US Secretary of the Treasury John Snow on Tuesday renewed support for a strong dollar but stressed that financial markets must be the final arbiters of currency values.
Snow said he and US President George W. Bush both backed the US policy of having a strong dollar.
"That's been a long-standing policy," Snow told the CNBC financial news television network. The US government has articulated a "strong-dollar policy" since 1995.
"But we also say that the value of the dollar for international exchange purposes ought to be set on open competitive currency markets with interventions kept to a minimum," the US economic chief said. "We always point out that nobody can devalue themselves to prosperity. We have really cast our lot with competitive exchange rates, with floating exchange rates."
The dollar plunged in May when Snow said he backed a strong-dollar policy but added that its market value was only one element of this alongside other qualities such as being a good medium of exchange.
The comment was taken by markets as a sign that he was comfortable with a weakening of the dollar. Bush's administration quickly denied it had abandoned the strong-dollar policy.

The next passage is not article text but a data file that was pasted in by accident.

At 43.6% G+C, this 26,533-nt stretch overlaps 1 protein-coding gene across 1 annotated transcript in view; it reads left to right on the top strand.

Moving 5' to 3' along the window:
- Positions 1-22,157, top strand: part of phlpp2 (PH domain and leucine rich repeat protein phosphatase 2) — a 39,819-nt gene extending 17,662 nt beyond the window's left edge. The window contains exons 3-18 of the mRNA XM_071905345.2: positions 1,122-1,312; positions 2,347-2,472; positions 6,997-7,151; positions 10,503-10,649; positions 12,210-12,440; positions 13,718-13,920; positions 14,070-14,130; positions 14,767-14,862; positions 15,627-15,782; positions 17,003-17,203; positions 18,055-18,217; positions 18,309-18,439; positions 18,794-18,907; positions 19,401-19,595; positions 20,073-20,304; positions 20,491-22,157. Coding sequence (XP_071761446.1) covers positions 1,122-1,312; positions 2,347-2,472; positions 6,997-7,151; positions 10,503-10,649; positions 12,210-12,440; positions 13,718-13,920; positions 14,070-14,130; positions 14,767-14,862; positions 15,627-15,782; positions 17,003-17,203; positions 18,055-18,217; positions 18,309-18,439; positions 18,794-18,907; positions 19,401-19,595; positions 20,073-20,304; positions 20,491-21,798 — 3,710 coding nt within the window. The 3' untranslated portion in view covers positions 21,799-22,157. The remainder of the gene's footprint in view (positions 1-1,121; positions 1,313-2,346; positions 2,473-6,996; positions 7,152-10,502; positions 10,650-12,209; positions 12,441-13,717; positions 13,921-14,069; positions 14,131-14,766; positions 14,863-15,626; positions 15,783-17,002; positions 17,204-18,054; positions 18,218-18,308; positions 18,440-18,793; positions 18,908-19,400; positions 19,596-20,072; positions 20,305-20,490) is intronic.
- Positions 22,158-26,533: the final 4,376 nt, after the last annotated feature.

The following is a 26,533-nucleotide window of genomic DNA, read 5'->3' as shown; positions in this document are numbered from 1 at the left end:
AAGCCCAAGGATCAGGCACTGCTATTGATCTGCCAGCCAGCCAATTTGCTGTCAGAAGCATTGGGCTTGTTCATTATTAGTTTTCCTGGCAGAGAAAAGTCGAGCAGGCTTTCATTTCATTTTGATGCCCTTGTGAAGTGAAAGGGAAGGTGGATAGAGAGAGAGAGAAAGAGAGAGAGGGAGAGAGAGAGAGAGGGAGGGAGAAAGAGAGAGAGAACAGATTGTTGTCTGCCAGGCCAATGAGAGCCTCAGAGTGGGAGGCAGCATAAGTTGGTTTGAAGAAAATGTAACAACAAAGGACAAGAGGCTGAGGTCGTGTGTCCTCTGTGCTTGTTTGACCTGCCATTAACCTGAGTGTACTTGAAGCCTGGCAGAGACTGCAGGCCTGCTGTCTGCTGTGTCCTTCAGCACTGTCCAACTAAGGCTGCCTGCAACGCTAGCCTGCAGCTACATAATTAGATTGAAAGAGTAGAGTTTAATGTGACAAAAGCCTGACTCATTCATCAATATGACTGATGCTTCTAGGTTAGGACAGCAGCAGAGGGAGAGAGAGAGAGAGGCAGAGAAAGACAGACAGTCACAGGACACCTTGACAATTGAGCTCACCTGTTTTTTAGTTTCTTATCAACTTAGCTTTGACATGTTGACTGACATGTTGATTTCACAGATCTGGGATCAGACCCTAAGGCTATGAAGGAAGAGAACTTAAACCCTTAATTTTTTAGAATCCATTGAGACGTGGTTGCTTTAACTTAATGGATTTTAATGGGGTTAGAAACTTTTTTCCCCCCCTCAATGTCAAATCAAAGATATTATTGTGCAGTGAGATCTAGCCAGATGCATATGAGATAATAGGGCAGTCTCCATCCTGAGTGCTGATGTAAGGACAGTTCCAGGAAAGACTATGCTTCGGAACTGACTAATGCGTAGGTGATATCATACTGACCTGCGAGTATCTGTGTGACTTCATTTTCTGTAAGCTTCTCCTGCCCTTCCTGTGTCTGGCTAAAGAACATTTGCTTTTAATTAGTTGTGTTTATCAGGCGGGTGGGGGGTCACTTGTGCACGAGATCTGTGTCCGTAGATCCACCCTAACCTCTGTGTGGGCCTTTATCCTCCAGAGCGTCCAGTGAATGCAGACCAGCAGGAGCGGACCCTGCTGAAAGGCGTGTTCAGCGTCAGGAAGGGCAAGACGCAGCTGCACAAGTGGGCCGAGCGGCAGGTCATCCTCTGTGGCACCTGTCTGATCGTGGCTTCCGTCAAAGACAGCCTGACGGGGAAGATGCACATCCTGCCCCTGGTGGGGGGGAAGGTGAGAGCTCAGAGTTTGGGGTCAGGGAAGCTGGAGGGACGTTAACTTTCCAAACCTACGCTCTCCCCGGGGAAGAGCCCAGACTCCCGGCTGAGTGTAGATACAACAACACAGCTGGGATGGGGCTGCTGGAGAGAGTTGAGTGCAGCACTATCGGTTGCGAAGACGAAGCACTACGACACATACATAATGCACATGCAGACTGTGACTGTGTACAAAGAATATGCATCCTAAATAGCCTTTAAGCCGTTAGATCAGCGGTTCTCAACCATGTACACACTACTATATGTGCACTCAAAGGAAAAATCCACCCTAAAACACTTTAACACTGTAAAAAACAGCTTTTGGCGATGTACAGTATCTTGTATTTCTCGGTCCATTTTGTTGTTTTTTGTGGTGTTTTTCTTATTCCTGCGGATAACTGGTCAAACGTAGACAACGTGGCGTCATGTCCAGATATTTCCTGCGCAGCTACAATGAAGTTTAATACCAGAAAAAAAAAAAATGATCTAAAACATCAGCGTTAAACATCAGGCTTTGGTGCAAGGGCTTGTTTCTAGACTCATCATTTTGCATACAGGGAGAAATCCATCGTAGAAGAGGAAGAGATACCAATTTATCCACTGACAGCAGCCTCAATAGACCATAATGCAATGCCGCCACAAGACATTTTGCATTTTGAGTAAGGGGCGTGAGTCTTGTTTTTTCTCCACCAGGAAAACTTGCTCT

In his latest comment, Snow again touted the benefits of floating exchange rates.
"We think that's good policy both for the countries that practice it, like ourselves, and Europe, and good for the international trading system," the treasury secretary said.
Snow encouraged China to widen the trading band of the yuan, which now is basically fixed at 8.276 to 8.28 yuan to the dollar.
"I'm encouraged really from things that we are hearing from the Chinese, that they are willing to look at widening that peg. That would be helpful," he said.
"But they ought to do it in conjunction with some basic banking [and] monetary reforms -- transparency, corporate governance -- because those go hand in hand with moving towards market exchange rates."
Meanwhile, the death of former Iraqi leader Saddam Hussein's two sons helps the US economy by removing some uncertainty, Snow said Tuesday.
Snow was asked by a reporter for his reaction to Wall Street's bounce after news of the deaths emerged.
"Well, I think anything that removes uncertainty about the course of progress in Iraq is positive, and that certainly removes some uncertainty," he said. "One more vestige, hopefully, of the Saddam regime is gone."
The aftermath of the Iraq war still weighed on US consumers' minds to some extent, Snow said.
"I think it will continue to be there some until we clarify that situation and get the Iraqi economy back on a better course, get the oil flowing, deal with the sabotage to oil facilities, and vandalism," he said.